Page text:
Raiders of the Lost Ark

I think I may be approaching the 1001 Movies List (and the other lists I’m going through) from something of a skewed perspective, in that I may be crossing off a few too many of the “better” movies before I get to the ones I’m not looking forward to as much. Bearing in mind yesterday I reviewed Ferris Bueller’s Day Off and today sees me tackling Raiders of the Lost Ark, I need to make sure I don’t eat all of my dessert before getting to the vegetables, as I also recently crossed off Back to the Future, Taxi Driver, RoboCop, To Kill A Mockingbird, Fargo and Boogie Nights as well. That being said, Bueller and Raiders made for a most enjoyable weekend of movie watching, with a little Jurassic Park: The Lost World thrown in for good measure (I’ll be writing something about that for French Toast Sunday this weekend, where we’re celebrating July with a month dedicated to Steven Spielberg, hence the Raiders viewing). Spielberg is one of my favourite directors, which shouldn’t be too much of a surprise considering he’s the guy behind Jurassic Park, the greatest movie ever made, but now I get the chance to talk about another one of the masterpieces he brought into cinemas. Continue reading

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Top 10… Snakes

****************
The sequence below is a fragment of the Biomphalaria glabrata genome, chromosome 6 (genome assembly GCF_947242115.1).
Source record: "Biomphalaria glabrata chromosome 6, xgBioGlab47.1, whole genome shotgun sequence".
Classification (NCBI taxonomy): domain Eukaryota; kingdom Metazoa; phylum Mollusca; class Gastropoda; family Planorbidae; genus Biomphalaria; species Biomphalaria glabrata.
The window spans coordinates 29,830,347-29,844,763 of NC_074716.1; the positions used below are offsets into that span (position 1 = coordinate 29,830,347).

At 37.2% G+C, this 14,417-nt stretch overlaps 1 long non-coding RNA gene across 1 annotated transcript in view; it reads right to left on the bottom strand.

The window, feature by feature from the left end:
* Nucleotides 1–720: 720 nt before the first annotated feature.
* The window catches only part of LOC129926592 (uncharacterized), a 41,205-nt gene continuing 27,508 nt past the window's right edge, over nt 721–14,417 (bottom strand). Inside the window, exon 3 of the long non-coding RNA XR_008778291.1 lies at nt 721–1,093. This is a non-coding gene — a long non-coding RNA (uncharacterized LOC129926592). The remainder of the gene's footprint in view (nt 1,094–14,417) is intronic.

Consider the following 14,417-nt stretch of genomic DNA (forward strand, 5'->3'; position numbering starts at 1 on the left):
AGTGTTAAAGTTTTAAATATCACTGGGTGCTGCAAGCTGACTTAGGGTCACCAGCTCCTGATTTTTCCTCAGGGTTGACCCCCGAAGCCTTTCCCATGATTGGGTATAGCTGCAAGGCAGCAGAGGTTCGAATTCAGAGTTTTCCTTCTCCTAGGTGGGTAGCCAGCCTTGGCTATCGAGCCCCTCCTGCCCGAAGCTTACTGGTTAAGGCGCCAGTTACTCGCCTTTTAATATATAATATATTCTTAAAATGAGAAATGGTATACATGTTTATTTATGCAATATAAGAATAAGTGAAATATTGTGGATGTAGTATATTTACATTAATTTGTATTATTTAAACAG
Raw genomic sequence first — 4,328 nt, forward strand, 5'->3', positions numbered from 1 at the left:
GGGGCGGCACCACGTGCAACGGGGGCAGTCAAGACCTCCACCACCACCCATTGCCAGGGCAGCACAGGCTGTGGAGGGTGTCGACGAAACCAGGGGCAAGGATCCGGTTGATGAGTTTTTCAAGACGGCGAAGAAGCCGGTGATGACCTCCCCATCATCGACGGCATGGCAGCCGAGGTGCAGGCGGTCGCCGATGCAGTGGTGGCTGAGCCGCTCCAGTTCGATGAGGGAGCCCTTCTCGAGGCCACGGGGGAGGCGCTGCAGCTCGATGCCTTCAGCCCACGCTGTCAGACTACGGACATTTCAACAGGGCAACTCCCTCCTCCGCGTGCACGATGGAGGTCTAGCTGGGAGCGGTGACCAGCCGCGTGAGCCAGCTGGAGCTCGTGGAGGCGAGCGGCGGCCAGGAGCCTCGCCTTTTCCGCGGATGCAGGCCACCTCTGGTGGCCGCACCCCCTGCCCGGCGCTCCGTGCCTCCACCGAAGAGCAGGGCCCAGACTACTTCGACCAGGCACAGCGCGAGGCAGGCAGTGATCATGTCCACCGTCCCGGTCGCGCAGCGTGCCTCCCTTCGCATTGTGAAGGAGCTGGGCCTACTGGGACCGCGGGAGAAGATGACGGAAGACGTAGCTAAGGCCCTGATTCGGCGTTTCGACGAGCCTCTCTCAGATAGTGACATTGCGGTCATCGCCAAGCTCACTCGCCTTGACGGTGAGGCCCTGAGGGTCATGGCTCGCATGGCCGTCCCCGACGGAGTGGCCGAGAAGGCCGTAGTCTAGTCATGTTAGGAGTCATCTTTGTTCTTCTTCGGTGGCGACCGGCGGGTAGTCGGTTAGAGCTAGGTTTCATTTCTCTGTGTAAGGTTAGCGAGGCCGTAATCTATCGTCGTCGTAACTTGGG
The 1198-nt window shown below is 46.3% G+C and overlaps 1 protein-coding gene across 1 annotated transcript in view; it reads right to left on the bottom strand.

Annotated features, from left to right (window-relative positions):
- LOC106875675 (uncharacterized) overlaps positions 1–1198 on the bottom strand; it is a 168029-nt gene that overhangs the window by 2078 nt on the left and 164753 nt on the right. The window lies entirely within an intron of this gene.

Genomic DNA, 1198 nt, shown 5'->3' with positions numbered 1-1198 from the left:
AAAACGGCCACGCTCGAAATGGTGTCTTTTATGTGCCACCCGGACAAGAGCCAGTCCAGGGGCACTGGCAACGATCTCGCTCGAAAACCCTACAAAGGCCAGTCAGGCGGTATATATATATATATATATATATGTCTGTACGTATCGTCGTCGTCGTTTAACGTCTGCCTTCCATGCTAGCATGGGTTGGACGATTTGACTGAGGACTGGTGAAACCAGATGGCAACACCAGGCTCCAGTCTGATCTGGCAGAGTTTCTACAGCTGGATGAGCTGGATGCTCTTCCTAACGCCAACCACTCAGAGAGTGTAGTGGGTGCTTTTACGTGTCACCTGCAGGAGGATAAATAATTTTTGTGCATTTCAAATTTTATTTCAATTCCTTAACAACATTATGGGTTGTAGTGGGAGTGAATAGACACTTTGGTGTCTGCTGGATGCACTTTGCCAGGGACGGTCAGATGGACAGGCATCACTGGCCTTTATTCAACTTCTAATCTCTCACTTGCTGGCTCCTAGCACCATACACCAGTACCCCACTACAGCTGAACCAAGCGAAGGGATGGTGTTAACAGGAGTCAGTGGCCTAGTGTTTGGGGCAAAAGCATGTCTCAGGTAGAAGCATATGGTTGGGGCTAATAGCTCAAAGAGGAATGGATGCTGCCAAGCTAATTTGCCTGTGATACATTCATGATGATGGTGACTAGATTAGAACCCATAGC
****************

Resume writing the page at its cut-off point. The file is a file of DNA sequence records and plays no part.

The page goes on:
Last week was spiders, this week we celebrate that other great scary creature – snakes! I know I got some negative feedback from scaring people with the spider pictures – sorry Dylan, you big pansy – and that’s unlikely to change this week, especially because my girlfriend is frankly terrified of snakes, so sorry about that honey, but it is October, after all.promo189333424I’ve got no problem with snakes, but then again I’ve never actually encountered one that isn’t trapped in a perspex box, apart from the one an obnoxious twat was parading round a shopping centre near me recently, deliberately trying to scare people and using the snake as a clear replacement for the lack of any other reason people would have to notice or talk to him. But it would seem they show up an awful lot in films. This is probably because, similarly to spiders, they have completely the wrong number of legs for any normal animal, yet still manage to function effectively. How much fear do you think you’d strike into the heart of small children without any limbs? Not a great deal, probably, but that’s because you’d probably have an awful lot of trouble moving around unaided, whereas snakes get along just fine. It’s impressive, really.???????????????????????????????????????????????????????????????????????????????????????????????????????????????????????????????????????????????????????????????????????????????????????????????????????????????????????????????????????????????????????????????????????????????????????????????????????????????????????????????So, the obvious answer everyone’s shouting is Snakes On A Plane, to which I say yes, it’s a great film, but no, it’s not on the list, because of the same reason I ignored Eight Legged Freaks and Arachnophobia last week – it’s just lousy with snakes. There’s too many for any to stand out, so they all suffer because of it. And as much as I wanted to, I couldn’t quite bring myself to include Monty Python, nor did I allow  Lt. ‘Cobra’ Cobretti on, mainly because I haven’t seen Cobra. And I was tempted to include Mark Wahlberg’s appendage in Boogie Nights, but decided against it at the last minute. There is one questionable not-really-a-snake inclusion, but there’s no way he could be omitted. Anyway, enough preamble, here’s the list: Continue reading